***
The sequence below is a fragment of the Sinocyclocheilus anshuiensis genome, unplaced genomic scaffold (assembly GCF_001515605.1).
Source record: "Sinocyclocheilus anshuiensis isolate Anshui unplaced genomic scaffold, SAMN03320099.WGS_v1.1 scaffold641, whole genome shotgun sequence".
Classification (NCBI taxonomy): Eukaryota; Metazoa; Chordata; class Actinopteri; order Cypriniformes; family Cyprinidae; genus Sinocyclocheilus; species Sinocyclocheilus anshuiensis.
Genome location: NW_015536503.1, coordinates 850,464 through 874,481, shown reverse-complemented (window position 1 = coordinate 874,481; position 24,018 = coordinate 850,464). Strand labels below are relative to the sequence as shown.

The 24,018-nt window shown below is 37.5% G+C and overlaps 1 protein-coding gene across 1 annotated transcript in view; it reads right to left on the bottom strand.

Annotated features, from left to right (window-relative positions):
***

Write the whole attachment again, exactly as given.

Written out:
The sequence below is a fragment of the Sinocyclocheilus anshuiensis genome, unplaced genomic scaffold (assembly GCF_001515605.1).
Source record: "Sinocyclocheilus anshuiensis isolate Anshui unplaced genomic scaffold, SAMN03320099.WGS_v1.1 scaffold641, whole genome shotgun sequence".
Classification (NCBI taxonomy): Eukaryota; Metazoa; Chordata; class Actinopteri; order Cypriniformes; family Cyprinidae; genus Sinocyclocheilus; species Sinocyclocheilus anshuiensis.
Genome location: NW_015536503.1, coordinates 850,464 through 874,481, shown reverse-complemented (window position 1 = coordinate 874,481; position 24,018 = coordinate 850,464). Strand labels below are relative to the sequence as shown.

The 24,018-nt window shown below is 37.5% G+C and overlaps 1 protein-coding gene across 1 annotated transcript in view; it reads right to left on the bottom strand.

Annotated features, from left to right (window-relative positions):